The company in 2018 also continued its commitment to environmental stewardship in the management of coal ash at its operating and retired coal-fired power plants, she said. “I’m very proud of our progress as we permanently close every ash basin to protect people and the environment, while keeping costs affordable.”

Natural gas infrastructure

In addition in 2018, Duke Energy continued to expand its natural gas infrastructure.

“We retrofitted two coal units to run on natural gas. We also announced plans to build a liquefied natural gas facility, helping Piedmont Natural Gas meet demand during peak usage days,” Good said.

“Importantly, we worked diligently to complete the Atlantic Coast Pipeline. Unfortunately, legal and permitting challenges have stopped major construction activity. But let there be no doubt that we remain committed to this project. It will bring much-needed natural gas supplies to the Southeast, as well as economic growth in rural areas of this region,” she said.

Economic growth, community support

Economic development, job creation and community support also remained top priorities for Duke Energy in 2018, Good said.

Duke Energy’s economic development specialists helped attract $5.3 billion in capital investment and 14,000 new jobs to communities served by the company.

Meanwhile, the Duke Energy Foundation donated more than $31 million to schools, colleges and a variety of nonprofit organizations, and company employees and retirees volunteered over 126,000 hours of their time.

Other shareholder business

Also at today’s meeting:

  • Good fielded shareholder questions on a range of topics. The company will post responses to all questions on its website.
  • Shareholders rejected all four shareholder proposals.
  • Shareholders elected all 14 board of director nominees.

Duke Energy

Duke Energy (NYSE: DUK), a Fortune 125 company headquartered in Charlotte, N.C., is one of the largest energy holding companies in the U.S. It employs 30,000 people and has an electric generating capacity of 51,000 megawatts through its regulated utilities, and 3,000 megawatts through its nonregulated Duke Energy Renewables unit.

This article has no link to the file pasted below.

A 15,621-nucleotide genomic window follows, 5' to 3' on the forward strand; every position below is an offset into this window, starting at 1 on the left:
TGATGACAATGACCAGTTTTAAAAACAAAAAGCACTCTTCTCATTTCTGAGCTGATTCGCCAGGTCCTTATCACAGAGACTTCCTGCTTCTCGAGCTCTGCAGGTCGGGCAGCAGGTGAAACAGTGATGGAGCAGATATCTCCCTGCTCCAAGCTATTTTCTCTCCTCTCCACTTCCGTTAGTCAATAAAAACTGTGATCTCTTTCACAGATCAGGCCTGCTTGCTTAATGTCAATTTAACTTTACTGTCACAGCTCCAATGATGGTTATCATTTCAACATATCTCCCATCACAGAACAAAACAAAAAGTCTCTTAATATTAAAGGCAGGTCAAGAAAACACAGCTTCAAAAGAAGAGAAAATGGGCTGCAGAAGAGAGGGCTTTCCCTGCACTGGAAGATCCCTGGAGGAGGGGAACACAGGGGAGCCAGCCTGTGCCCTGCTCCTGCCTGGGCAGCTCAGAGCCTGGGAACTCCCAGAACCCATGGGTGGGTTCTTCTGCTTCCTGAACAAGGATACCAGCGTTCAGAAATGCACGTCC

Duke Energy is transforming its customers’ experience, modernizing the energy grid, generating cleaner energy and expanding natural gas infrastructure to create a smarter energy future for the people and communities it serves. The Electric Utilities and Infrastructure unit’s regulated utilities serve approximately 7.7 million retail electric customers in six states – North Carolina, South Carolina, Florida, Indiana, Ohio and Kentucky. The Gas Utilities and Infrastructure unit distributes natural gas to more than 1.6 million customers in five states – North Carolina, South Carolina, Tennessee, Ohio and Kentucky. The Duke Energy Renewables unit operates wind and solar generation facilities across the U.S., as well as energy storage and microgrid projects.

Duke Energy was named to Fortune’s 2019 “World’s Most Admired Companies” list, and Forbes’ 2019 “America’s Best Employers” list. More information about the company is available at The Duke Energy News Center contains news releases, fact sheets, photos, videos and other materials. Duke Energy’s illumination features stories about people, innovations, community topics and environmental issues. Follow Duke Energy on Twitter, LinkedIn, Instagram and Facebook.


Contact: Dave Scanzoni
24-Hour: 800.559.3853